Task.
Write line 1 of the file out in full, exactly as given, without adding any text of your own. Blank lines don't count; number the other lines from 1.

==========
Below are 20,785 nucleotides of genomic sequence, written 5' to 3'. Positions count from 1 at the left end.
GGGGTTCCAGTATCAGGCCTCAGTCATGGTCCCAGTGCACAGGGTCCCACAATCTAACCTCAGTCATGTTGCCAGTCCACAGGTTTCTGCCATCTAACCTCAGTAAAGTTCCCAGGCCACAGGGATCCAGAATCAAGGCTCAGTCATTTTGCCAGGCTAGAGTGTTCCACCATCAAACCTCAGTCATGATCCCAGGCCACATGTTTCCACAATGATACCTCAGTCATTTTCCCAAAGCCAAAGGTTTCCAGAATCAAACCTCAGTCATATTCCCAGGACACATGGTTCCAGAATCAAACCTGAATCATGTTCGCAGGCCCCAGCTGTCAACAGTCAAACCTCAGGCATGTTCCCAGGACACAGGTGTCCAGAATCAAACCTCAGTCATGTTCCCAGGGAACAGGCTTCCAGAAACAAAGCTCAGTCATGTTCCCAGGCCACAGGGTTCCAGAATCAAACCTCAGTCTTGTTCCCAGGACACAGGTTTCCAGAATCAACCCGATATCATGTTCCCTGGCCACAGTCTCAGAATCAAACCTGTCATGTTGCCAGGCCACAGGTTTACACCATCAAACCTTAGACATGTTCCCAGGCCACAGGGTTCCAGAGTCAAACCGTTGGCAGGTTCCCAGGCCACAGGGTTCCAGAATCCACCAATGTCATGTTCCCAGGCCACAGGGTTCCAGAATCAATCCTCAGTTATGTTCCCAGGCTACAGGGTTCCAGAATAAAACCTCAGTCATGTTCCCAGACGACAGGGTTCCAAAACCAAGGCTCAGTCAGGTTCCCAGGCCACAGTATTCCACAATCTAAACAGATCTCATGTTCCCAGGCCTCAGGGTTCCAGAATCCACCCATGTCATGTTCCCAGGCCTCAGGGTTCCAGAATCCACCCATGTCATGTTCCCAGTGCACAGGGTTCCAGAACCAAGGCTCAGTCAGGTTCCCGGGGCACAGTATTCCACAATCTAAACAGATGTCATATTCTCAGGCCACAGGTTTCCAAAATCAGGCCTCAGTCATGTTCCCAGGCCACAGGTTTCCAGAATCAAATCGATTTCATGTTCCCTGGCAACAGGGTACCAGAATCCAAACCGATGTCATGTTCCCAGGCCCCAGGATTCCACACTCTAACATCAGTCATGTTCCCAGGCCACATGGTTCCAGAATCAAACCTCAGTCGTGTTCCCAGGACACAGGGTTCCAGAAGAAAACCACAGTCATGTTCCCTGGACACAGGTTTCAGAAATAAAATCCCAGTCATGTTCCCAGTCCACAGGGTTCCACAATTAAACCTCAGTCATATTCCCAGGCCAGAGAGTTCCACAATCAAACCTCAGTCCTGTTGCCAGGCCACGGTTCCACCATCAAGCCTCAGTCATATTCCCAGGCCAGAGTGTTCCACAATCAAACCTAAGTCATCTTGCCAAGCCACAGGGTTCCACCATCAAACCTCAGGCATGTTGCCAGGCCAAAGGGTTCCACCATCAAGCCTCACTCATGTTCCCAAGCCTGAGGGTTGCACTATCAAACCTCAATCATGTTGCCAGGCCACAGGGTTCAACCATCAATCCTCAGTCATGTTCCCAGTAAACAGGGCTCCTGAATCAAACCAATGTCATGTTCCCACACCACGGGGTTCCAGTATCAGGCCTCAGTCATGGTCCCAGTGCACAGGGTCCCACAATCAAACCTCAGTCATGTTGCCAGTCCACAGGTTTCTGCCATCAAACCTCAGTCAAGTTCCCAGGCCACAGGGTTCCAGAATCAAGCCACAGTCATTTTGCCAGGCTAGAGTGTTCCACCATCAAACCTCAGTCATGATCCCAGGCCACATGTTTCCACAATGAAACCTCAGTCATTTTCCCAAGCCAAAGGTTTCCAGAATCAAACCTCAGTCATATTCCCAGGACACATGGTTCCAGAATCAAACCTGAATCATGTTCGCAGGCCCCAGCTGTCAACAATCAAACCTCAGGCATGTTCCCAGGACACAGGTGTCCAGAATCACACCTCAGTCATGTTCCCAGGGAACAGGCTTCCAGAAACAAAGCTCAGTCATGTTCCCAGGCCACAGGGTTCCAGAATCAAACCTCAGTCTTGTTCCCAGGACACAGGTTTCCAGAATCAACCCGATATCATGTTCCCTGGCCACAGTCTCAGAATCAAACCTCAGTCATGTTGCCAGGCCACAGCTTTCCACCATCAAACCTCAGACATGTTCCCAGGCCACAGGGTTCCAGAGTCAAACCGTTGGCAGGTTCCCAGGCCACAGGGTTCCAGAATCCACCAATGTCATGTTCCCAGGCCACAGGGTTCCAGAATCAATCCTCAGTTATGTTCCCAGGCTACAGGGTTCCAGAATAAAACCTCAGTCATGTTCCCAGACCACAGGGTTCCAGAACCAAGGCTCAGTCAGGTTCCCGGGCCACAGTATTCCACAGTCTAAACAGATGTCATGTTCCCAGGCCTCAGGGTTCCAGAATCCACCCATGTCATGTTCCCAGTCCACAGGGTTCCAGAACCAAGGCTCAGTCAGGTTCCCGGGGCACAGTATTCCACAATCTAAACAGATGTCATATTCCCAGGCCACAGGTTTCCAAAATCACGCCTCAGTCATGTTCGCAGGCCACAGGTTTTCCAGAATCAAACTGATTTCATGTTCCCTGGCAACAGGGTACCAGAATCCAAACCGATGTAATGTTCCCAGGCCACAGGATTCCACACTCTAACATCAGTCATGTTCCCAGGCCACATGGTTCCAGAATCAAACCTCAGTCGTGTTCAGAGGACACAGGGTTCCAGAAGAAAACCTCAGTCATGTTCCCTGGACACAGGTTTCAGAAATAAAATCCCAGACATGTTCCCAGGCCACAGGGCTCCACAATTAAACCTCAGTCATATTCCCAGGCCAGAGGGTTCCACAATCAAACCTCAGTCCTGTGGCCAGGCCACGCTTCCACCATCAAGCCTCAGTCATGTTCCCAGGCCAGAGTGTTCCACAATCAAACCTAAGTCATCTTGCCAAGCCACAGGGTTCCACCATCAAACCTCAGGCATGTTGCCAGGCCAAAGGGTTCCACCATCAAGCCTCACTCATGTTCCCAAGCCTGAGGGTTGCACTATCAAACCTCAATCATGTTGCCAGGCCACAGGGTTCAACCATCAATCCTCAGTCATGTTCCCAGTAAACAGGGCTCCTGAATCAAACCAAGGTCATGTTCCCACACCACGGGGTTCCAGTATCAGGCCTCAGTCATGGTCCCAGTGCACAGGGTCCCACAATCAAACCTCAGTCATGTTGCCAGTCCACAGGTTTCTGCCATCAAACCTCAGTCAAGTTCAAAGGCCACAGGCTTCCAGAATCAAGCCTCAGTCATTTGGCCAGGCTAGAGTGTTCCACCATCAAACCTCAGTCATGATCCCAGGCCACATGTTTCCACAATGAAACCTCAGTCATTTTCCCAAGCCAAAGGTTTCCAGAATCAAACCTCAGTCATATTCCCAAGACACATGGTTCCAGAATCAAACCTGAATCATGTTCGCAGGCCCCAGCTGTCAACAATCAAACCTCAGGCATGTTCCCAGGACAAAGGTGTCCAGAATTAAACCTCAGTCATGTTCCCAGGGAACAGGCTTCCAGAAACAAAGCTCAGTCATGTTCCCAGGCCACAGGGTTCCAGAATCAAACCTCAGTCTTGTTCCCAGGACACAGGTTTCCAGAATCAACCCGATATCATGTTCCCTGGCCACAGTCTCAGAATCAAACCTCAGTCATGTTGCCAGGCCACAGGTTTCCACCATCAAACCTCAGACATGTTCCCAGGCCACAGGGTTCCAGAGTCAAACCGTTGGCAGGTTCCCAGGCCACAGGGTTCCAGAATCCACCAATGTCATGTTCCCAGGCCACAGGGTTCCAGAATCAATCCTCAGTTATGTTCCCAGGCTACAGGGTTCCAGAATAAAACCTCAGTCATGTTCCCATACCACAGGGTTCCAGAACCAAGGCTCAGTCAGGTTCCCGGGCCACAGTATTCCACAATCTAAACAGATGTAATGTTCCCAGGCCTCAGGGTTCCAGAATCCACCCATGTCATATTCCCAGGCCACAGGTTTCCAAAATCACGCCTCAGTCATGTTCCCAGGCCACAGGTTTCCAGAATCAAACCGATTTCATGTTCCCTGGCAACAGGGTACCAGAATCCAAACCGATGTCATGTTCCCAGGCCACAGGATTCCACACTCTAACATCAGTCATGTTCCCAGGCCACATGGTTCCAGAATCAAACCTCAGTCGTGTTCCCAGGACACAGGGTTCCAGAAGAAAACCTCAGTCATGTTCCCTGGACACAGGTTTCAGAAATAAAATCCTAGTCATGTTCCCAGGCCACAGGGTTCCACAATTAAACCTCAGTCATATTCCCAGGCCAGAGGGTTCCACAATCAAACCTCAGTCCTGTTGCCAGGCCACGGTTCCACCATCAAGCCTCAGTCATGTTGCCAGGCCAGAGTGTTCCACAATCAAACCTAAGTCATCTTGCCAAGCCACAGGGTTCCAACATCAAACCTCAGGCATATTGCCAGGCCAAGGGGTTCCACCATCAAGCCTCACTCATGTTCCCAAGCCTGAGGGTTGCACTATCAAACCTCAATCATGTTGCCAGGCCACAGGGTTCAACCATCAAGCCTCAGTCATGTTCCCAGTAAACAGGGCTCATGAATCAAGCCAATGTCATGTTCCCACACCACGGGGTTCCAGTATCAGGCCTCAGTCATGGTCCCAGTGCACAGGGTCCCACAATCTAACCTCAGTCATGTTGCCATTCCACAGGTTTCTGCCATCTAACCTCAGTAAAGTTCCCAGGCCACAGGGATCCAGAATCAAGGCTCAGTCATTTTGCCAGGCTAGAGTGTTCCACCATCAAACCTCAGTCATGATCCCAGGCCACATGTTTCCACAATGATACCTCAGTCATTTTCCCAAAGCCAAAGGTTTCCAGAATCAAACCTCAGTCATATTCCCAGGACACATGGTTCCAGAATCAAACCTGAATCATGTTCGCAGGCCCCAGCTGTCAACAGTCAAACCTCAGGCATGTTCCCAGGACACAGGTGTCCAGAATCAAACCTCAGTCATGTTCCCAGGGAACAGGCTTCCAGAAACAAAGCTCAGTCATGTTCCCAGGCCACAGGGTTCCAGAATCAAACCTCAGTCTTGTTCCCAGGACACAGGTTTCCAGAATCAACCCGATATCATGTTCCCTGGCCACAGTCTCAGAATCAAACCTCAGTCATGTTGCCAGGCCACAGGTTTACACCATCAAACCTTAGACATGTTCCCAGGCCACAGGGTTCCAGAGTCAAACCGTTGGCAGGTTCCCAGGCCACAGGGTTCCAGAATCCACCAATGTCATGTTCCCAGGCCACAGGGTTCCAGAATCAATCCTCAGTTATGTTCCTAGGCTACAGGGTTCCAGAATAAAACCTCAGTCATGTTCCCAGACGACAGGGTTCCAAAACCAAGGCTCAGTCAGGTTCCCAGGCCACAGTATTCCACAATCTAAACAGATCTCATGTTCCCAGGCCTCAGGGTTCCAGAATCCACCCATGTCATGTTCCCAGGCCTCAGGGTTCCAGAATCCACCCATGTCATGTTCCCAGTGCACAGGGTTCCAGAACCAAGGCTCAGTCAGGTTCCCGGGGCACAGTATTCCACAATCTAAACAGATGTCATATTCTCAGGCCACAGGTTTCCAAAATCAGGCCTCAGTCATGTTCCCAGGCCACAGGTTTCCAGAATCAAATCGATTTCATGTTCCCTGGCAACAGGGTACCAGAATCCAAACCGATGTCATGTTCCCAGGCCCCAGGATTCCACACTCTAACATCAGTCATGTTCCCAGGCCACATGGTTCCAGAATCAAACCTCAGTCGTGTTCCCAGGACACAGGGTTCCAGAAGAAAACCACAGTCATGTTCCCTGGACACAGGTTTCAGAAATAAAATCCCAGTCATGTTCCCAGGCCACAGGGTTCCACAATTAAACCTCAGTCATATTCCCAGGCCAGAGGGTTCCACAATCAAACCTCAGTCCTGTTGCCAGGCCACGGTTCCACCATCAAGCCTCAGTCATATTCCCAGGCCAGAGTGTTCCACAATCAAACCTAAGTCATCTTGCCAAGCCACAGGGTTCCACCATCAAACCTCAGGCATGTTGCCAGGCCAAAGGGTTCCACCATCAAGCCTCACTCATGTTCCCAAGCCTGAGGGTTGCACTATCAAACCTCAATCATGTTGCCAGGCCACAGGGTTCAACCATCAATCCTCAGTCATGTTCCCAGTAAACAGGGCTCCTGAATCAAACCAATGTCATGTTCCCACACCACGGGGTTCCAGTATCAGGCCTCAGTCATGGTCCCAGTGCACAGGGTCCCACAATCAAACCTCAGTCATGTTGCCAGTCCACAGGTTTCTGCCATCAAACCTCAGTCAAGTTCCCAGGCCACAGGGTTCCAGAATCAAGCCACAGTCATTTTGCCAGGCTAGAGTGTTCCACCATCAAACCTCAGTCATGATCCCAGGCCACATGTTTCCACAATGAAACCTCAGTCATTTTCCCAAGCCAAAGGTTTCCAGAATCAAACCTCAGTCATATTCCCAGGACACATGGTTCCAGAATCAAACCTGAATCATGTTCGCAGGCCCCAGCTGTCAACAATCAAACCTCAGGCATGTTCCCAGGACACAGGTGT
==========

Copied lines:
Below are 20,785 nucleotides of genomic sequence, written 5' to 3'. Positions count from 1 at the left end.